### Video Transcript

Which of the following differential
equations is of the second order? Option (A) four π¦ cubed minus nine
π₯ times d two π¦ by dπ₯ squared is equal to one plus π to the power of three
π₯. Option (B) four π¦ squared minus
nine π₯ times dπ¦ by dπ₯ is equal to one plus π to the power of three π₯. Option (C) four π¦ cubed minus nine
π₯ times d three π¦ by dπ₯ cubed is equal to one plus π to the power of two π₯. Option (D) four π¦ cubed minus nine
π₯ squared times dπ¦ by dπ₯ is equal to one plus π to the power of three π₯. Or option (E) four π¦ cubed minus
two times dπ¦ by dπ₯ is equal to one plus π to the power of three π₯.

Weβre given five differential
equations, and we need to determine which of these five is of the second order. To answer this question, letβs
start by recalling what we mean by the order of a differential equation.

We recall the order of a
differential equation is the order of the highest-order derivative which appears in
the equation. In other words, to determine the
order of a differential equation, we just need to find the highest-order derivative
which appears in this equation. So one way of approaching this
problem is just to find the order of all five of the differential equations given to
us in the options.

Letβs start with option (A). We can do this term by term. The first term is four π¦
cubed. Four π¦ cubed does not contain any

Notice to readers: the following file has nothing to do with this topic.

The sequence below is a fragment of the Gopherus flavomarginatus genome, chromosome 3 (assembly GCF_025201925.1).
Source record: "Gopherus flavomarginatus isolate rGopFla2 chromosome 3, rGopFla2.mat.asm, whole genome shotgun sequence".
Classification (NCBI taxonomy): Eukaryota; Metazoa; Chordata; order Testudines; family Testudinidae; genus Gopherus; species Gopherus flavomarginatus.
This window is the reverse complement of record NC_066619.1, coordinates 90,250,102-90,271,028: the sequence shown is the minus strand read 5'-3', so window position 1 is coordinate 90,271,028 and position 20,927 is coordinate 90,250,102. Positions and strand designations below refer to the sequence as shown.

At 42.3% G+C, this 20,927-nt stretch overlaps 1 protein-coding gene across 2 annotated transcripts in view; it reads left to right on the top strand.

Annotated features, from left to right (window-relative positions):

derivatives. So the order of this term alone is
just equal to zero. Our next term is nine π₯ times d
two π¦ by dπ₯ squared. We know nine π₯ does not contain
any derivatives. However, d two π¦ by dπ₯ squared is
the second derivative of π¦ with respect to π₯. And because this is the second
derivative of π¦ with respect to π₯, we say that its order is two.

We do still need to check the rest
of the terms in this expression. If we look at our last two terms of
one and π to the power of three π₯, we can see neither of these terms contain a
derivative. And this tells us we found the
highest-order differential in this expression. It was d two π¦ by dπ₯ squared
which had order two. And if the highest-order
differential which appears in this equation is two, that means the order of this
differential equation must be two. Therefore, weβve shown the
differential equation in option (A) is of the second order.

We could leave our answer like
this. However, we can also check the
order of the other five options given to us in the question. In option (B), we see the terms
four π¦ squared, one, and π to the power of three π₯ do not contain any
differentials. However, we see our second term
contains dπ¦ by dπ₯. Thatβs the first derivative of π¦
with respect to π₯. This means the highest-order
derivative which appears in this equation is a first derivative. So we say that the equation in
option (B) is order one.

We get a similar story in option
(C). We can see the terms four π¦ cubed,
one, and π to the power of two π₯ do not contain any derivatives. However, our second term contains d
three π¦ by dπ₯ cubed. Thatβs the third derivative of π¦
with respect to π₯. So the highest-order derivative
which appears in this expression is a third derivative. So we say itβs order three or of
the third order.

And if we look at option (D) and
option (E), we get exactly the same story as in option (B). We see that four π¦ cubed, one, and
π to the power of three π₯ do not contain any derivatives. However, both of our second terms
contain one derivative. We get dπ¦ by dπ₯. And we know dπ¦ by dπ₯ is the first
derivative of π¦ with respect to π₯. So both option (D) and option (E)
contain a highest-order derivative of one.

Therefore, we were able to show
that only option (A) is a second-order differential equation.